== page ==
Respect the fish.
Most newcomers ask me “how much room should I give someone else fishing the same stream”? The answer is more complicated than one might expect. In general you should allow 25 to 30 yards between you and any person fishing (or preparing to fish). Read on now and get, as they say “the rest of the story”.
People go fly fishing for numerous reasons and surprisingly not all of them involve catching fish! If you ask any dedicated fly fisher why they fish, somewhere in their answer will be the surroundings they fish in. How do you impact on this? Well it may be fun to fish with a couple of buddies and when you reach the stream spread out to give yourselves casting room then yell at each about every manner of thing you think is important (it may well be for you!) but you forget that you share the stream with other fly fishers who came for the peace and quiet! So save all the chat for a break in fishing or the journey to and from the stream.
Most accomplished fly fishers welcome newcomers questions at the right moment so if you are desperate to know just why that particular person is catching so many fish then pick your moment to ask. Don’t hog the fishers time because they are there to fish as well.
If you head to the stream in a large group remember that you don’t have complete claim on the water and you should honor the solitary fly fisher who has every right to fish. A club outing to a particular section of stream may seem like a good idea until your group swamps the accessible water to the exclusion of some poor soul who only has that particular day to fish.
When you guide try to coach your clients in a quiet manner by standing close to them and giving your valuable tips on casting etc without shouting. All too often guides with wading clients will spread them apart and then stand somewhere in between yelling instructions to one or the other. This is offensive to others using the same water who might not appreciate your well timed “SET” every time the bobber goes under.
Respect the fish.
Generally it is accepted etiquette for a fly fisher wading upstream to have the right of way. If you are working your way downstream and see another fisher below you, it is correct practice to leave the stream and walk around them. This way you won’t cloud the water the downstream fisher is working. If the vegetation or stream laws make this impossible, you should reel in and move around the fisher without casting to fish in his vicinity.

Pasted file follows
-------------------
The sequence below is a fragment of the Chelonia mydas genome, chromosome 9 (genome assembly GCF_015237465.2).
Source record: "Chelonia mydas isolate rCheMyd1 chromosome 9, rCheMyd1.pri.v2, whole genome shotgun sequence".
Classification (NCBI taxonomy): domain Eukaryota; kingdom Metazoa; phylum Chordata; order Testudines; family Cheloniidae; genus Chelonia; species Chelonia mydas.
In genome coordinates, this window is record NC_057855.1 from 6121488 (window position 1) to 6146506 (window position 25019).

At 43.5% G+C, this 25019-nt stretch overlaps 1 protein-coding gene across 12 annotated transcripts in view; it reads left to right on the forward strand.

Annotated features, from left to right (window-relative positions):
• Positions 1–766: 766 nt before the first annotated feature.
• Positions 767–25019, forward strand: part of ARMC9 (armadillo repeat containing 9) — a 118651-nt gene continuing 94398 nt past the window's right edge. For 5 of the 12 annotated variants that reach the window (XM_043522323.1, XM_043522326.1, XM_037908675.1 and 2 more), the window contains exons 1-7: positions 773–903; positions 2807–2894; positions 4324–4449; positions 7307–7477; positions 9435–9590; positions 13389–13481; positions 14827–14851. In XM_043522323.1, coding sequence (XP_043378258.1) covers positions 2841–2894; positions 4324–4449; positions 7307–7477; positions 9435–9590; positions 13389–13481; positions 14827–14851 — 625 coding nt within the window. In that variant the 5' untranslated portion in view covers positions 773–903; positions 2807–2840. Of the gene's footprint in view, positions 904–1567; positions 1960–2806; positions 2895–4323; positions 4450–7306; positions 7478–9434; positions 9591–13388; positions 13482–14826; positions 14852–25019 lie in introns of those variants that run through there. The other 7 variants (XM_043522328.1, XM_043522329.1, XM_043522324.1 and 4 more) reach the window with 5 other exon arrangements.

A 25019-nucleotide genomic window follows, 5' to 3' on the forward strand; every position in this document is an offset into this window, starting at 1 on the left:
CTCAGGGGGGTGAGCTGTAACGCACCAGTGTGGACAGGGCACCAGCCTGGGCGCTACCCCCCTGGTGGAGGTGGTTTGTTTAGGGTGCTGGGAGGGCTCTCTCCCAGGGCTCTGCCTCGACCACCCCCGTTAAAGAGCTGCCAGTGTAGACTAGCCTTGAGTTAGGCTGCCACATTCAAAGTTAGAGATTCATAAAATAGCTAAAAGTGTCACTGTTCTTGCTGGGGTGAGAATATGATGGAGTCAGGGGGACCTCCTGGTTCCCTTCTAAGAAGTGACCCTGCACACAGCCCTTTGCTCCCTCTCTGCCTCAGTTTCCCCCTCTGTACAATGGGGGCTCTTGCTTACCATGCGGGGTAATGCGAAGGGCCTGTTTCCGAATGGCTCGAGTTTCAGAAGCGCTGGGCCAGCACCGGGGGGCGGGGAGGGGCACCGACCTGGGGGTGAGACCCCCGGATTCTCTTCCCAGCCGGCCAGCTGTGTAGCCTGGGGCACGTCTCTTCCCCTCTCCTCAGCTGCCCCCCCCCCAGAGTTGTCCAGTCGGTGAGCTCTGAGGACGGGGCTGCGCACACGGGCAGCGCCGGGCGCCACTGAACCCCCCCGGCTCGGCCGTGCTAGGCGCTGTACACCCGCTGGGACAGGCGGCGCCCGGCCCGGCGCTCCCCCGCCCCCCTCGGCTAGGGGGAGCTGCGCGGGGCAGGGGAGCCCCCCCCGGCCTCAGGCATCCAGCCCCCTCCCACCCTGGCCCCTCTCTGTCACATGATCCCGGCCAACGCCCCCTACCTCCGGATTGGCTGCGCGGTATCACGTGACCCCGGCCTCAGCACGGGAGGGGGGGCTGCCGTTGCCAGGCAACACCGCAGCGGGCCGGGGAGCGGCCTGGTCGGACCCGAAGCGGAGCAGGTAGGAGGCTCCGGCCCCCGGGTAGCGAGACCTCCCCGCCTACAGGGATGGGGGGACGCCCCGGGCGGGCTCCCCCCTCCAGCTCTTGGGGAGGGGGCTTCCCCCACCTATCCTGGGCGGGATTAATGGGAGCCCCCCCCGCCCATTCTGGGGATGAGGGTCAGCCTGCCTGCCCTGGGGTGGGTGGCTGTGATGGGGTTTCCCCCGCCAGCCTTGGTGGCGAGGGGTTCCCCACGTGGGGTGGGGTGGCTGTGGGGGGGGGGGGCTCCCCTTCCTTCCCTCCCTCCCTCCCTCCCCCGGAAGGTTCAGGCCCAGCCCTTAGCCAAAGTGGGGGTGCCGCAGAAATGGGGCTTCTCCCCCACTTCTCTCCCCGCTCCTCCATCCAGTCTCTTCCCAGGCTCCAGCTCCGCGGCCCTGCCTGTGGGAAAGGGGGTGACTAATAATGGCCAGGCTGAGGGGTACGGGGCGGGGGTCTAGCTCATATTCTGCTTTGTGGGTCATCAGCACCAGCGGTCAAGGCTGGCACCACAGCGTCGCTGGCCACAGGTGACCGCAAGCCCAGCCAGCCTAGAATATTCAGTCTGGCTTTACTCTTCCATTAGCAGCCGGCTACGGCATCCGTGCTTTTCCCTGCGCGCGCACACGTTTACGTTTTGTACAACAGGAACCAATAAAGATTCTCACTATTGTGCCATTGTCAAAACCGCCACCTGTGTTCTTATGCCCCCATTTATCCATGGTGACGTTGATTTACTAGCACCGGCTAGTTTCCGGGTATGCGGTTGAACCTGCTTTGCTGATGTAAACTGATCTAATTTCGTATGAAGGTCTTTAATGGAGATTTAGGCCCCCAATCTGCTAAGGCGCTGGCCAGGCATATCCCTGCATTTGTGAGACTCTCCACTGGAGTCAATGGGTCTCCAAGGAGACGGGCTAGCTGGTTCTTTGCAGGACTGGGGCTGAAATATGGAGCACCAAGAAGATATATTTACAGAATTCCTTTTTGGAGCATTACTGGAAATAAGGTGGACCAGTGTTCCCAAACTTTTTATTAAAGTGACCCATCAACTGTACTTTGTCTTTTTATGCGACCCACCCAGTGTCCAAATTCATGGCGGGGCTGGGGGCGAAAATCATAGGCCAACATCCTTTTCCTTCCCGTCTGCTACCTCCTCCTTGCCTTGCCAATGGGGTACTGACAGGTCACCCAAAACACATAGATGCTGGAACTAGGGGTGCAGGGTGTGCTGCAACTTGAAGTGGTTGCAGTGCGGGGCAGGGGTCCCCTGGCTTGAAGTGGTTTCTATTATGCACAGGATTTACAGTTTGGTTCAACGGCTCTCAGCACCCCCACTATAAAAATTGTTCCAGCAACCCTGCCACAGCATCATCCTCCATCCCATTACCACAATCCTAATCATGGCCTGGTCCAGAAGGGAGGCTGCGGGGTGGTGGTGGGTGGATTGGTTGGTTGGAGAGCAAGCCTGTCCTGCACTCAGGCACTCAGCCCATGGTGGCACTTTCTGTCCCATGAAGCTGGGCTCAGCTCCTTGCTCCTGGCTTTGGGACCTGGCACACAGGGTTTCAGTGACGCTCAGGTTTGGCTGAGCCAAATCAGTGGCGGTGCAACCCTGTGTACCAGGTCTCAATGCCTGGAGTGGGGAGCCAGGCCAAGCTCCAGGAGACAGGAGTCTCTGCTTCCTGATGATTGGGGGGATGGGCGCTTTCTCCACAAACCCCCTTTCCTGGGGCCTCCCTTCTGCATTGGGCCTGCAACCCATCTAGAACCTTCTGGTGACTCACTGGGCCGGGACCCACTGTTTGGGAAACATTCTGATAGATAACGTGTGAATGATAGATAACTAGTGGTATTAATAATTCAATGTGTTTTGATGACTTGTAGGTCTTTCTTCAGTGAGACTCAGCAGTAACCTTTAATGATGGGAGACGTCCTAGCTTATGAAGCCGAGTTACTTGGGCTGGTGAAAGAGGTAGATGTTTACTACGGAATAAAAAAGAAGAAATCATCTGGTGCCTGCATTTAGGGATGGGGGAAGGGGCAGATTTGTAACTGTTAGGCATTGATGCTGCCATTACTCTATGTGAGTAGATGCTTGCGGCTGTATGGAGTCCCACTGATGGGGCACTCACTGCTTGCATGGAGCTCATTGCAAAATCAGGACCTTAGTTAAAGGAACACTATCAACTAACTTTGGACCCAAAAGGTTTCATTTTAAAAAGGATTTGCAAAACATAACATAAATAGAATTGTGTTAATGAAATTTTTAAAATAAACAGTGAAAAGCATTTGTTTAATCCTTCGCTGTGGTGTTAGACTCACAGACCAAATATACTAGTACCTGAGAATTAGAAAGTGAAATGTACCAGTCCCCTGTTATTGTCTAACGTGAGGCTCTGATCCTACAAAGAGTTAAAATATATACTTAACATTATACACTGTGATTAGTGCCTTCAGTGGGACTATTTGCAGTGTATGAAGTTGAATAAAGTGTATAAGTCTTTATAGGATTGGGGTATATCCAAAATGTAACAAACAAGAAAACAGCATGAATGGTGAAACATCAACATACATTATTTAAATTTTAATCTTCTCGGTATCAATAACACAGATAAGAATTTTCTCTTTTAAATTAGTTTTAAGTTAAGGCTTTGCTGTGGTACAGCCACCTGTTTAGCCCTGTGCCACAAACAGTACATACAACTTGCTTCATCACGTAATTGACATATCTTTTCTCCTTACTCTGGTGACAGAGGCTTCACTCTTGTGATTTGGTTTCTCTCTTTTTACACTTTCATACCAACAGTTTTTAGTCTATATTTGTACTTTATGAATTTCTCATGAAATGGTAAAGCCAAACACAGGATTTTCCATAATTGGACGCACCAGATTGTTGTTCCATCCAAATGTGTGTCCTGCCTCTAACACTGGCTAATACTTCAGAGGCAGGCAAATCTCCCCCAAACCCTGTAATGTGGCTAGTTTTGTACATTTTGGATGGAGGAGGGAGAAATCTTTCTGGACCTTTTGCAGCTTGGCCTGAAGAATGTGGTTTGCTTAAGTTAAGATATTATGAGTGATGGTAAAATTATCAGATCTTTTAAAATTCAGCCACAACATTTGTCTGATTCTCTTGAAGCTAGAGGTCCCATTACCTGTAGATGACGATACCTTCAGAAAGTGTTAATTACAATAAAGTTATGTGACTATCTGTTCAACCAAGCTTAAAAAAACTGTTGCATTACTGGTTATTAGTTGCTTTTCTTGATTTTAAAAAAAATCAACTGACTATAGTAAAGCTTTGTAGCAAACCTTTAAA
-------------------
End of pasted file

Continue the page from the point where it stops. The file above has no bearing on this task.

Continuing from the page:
Just because a fly fisher is tying on a new section of tippet or sitting on a log by the streamside , it doesn’t give you the right to muscle in on his spot and begin fishing. Move on and get your own spot.
DO NOT trespass! Some land owners take this very seriously particularly in States with high levels of NRA membership! Make sure you know the law regarding that particular section of water, some States have different laws to others.
Follow the Hikers code and leave only footprints. If you bring it with you then take it away with you. Discarded leaders and tippet material are a source of danger to wildlife so dispose of it correctly in streamside re-cycle containers or take it home.
Respect the fish.
If you fish in a Catch and Release section then ensure you obey that law, use barbless hooks or remove the barbs if necessary. Some C&R areas don’t allow multiple flies and that applies to droppers. If you fish in an area where keeping fish is allowed ensure you know the limit and what size of fish you may take.
If you are floating a stream and approach a fisher, reel in and don’t fish until you are well past them. Ask which side you should pass, and make every attempt to be as quiet as you can when passing. If possible, stop rowing until you pass. This also applies to guides, just because you are a “professional” doesn’t mean you have any more rights than the vacationing fly fisher. Don’t let your clients cast into the water a wading fisher is working. If necessary pull the boat to shore and walk it around the fly fisher, it is no good offering a friendly “sorry” after you have rowed through their feeding fish!
Some people who fish trout streams just don’t get any of this and the best advice is to ignore them when they row over your fish, wading into your casting arc, sing their favorite song or smoke a damn cigar up wind of me! Move to another section of stream, take a deep breath and enjoy the moment, it’s just not worth raising the blood pressure.
Oh and by the way, respect the fish!